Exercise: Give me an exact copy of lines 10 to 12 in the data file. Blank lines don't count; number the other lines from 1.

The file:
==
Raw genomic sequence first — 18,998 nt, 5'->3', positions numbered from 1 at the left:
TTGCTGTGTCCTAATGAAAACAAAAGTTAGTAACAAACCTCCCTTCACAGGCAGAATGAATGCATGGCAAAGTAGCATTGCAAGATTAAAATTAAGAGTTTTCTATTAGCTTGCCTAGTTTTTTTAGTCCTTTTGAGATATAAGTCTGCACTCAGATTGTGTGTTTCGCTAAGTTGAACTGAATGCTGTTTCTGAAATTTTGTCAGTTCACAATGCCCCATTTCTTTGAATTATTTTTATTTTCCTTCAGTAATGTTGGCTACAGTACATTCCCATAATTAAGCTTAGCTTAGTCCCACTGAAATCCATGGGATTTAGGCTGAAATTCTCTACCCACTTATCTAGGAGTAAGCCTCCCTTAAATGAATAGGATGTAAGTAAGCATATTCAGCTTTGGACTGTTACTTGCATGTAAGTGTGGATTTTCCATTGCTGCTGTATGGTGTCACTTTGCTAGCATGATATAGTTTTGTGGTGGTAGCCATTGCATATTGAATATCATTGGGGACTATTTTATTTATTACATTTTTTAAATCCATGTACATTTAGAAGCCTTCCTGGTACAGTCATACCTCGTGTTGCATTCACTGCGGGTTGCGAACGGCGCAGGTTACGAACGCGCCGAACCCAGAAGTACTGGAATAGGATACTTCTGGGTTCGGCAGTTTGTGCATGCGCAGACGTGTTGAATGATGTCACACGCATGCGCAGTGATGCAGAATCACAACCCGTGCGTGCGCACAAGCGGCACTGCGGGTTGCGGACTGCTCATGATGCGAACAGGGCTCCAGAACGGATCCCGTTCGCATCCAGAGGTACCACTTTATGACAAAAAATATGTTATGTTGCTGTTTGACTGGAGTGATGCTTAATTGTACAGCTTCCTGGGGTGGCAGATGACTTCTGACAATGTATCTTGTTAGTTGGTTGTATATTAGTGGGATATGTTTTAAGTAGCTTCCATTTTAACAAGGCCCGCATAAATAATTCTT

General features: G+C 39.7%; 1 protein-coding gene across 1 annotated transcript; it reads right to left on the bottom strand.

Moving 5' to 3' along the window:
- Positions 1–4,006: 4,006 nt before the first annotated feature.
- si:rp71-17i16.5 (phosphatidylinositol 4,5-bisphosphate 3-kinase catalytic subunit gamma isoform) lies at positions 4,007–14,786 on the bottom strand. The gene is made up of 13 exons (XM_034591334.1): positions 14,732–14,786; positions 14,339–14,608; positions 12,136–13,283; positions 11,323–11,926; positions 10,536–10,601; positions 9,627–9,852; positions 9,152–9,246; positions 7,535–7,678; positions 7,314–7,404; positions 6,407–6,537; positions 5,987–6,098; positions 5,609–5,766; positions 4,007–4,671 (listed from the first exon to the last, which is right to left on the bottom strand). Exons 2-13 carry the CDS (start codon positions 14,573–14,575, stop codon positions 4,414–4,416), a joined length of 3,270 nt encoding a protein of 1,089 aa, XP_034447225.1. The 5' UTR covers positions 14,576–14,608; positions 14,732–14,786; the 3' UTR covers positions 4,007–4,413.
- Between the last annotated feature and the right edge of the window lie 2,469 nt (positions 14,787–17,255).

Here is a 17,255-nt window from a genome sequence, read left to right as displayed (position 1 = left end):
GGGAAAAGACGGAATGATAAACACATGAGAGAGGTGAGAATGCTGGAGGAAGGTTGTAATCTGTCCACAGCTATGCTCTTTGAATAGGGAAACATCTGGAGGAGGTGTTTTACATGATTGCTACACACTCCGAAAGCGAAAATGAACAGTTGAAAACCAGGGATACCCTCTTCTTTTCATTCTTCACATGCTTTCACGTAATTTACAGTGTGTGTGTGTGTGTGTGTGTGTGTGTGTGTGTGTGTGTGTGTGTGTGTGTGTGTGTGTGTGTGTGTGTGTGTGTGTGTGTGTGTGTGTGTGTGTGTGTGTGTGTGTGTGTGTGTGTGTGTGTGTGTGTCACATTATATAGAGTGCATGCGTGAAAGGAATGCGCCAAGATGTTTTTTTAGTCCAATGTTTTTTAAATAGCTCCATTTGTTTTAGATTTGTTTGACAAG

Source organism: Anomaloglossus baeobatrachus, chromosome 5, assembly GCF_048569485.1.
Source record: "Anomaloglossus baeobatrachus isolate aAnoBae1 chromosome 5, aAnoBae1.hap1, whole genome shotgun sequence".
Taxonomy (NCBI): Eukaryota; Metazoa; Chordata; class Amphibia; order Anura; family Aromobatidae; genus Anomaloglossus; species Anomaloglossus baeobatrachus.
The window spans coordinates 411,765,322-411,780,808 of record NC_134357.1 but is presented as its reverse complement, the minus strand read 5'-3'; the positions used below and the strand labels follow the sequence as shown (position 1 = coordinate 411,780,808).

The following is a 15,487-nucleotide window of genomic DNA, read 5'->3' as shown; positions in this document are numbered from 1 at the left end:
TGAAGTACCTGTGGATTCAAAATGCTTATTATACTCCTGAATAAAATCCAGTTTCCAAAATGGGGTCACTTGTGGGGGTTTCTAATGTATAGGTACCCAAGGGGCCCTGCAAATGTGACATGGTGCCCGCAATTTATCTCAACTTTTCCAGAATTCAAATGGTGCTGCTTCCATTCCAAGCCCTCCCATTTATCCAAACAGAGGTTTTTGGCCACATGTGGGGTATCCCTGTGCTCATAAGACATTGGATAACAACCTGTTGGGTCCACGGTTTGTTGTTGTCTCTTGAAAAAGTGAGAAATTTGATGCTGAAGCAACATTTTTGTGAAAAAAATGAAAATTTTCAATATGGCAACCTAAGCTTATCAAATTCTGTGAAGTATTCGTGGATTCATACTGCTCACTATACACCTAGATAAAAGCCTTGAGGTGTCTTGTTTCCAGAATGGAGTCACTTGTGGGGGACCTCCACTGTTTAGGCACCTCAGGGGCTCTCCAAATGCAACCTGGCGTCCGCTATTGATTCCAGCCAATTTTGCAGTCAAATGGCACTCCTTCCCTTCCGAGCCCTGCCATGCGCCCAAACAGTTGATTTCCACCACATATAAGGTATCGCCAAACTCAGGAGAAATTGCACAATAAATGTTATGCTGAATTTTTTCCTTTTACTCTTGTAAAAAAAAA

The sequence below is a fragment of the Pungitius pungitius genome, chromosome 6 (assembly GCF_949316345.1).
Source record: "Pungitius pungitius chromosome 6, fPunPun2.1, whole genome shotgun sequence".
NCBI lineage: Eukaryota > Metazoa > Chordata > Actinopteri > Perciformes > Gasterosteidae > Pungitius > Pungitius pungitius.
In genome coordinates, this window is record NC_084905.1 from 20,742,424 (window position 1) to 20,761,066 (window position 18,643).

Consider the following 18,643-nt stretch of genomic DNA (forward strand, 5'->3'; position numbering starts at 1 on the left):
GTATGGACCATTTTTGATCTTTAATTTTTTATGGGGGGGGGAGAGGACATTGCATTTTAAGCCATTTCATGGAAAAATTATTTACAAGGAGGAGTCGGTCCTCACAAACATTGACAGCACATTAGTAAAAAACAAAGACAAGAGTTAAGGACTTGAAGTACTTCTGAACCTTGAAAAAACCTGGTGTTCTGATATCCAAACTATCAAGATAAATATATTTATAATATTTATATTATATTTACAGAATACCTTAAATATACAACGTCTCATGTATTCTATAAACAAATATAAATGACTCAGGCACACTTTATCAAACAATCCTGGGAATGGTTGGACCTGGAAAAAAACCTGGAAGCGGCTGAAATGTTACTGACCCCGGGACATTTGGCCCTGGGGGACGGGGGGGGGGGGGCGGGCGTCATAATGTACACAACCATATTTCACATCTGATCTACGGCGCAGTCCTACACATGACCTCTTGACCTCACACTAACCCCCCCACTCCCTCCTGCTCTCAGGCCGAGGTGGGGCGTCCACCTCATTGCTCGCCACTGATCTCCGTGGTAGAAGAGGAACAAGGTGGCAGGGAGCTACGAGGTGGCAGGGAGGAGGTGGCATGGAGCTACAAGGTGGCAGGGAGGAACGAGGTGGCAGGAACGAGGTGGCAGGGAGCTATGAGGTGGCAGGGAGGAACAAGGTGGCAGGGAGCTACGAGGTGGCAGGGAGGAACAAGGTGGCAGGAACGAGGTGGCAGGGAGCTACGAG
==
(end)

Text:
Source organism: Anomaloglossus baeobatrachus, chromosome 5, assembly GCF_048569485.1.
Source record: "Anomaloglossus baeobatrachus isolate aAnoBae1 chromosome 5, aAnoBae1.hap1, whole genome shotgun sequence".
Taxonomy (NCBI): Eukaryota; Metazoa; Chordata; class Amphibia; order Anura; family Aromobatidae; genus Anomaloglossus; species Anomaloglossus baeobatrachus.